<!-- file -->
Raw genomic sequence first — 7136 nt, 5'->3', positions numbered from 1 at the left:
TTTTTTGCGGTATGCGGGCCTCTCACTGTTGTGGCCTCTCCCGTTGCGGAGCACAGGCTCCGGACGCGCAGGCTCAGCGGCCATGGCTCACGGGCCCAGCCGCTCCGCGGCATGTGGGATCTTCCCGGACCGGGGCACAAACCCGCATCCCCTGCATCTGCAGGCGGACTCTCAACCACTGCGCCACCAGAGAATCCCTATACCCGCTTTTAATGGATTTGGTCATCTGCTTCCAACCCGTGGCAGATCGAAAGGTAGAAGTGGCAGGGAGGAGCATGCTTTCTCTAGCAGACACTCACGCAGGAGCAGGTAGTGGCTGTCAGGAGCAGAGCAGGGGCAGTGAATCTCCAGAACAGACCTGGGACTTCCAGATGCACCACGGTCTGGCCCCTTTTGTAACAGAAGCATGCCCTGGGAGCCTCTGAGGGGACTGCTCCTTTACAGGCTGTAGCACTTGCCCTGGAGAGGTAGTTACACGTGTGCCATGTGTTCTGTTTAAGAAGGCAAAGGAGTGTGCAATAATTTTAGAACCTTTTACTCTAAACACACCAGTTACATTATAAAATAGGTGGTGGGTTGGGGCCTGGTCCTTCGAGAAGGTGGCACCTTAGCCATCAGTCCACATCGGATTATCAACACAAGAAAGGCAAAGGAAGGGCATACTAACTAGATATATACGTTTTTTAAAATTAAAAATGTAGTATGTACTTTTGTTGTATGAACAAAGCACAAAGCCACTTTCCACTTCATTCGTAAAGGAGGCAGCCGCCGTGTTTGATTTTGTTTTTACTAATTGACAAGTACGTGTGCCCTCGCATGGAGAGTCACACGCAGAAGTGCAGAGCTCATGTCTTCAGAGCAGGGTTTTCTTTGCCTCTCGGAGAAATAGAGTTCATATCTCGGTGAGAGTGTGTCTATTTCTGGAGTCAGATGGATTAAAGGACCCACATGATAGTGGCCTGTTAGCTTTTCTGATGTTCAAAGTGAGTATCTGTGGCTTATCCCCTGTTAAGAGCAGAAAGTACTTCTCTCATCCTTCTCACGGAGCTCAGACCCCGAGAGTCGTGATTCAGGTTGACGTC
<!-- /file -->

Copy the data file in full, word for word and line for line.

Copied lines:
Raw genomic sequence first — 7136 nt, 5'->3', positions numbered from 1 at the left:
TTTTTTGCGGTATGCGGGCCTCTCACTGTTGTGGCCTCTCCCGTTGCGGAGCACAGGCTCCGGACGCGCAGGCTCAGCGGCCATGGCTCACGGGCCCAGCCGCTCCGCGGCATGTGGGATCTTCCCGGACCGGGGCACAAACCCGCATCCCCTGCATCTGCAGGCGGACTCTCAACCACTGCGCCACCAGAGAATCCCTATACCCGCTTTTAATGGATTTGGTCATCTGCTTCCAACCCGTGGCAGATCGAAAGGTAGAAGTGGCAGGGAGGAGCATGCTTTCTCTAGCAGACACTCACGCAGGAGCAGGTAGTGGCTGTCAGGAGCAGAGCAGGGGCAGTGAATCTCCAGAACAGACCTGGGACTTCCAGATGCACCACGGTCTGGCCCCTTTTGTAACAGAAGCATGCCCTGGGAGCCTCTGAGGGGACTGCTCCTTTACAGGCTGTAGCACTTGCCCTGGAGAGGTAGTTACACGTGTGCCATGTGTTCTGTTTAAGAAGGCAAAGGAGTGTGCAATAATTTTAGAACCTTTTACTCTAAACACACCAGTTACATTATAAAATAGGTGGTGGGTTGGGGCCTGGTCCTTCGAGAAGGTGGCACCTTAGCCATCAGTCCACATCGGATTATCAACACAAGAAAGGCAAAGGAAGGGCATACTAACTAGATATATACGTTTTTTAAAATTAAAAATGTAGTATGTACTTTTGTTGTATGAACAAAGCACAAAGCCACTTTCCACTTCATTCGTAAAGGAGGCAGCCGCCGTGTTTGATTTTGTTTTTACTAATTGACAAGTACGTGTGCCCTCGCATGGAGAGTCACACGCAGAAGTGCAGAGCTCATGTCTTCAGAGCAGGGTTTTCTTTGCCTCTCGGAGAAATAGAGTTCATATCTCGGTGAGAGTGTGTCTATTTCTGGAGTCAGATGGATTAAAGGACCCACATGATAGTGGCCTGTTAGCTTTTCTGATGTTCAAAGTGAGTATCTGTGGCTTATCCCCTGTTAAGAGCAGAAAGTACTTCTCTCATCCTTCTCACGGAGCTCAGACCCCGAGAGTCGTGATTCAGGTTGACGTC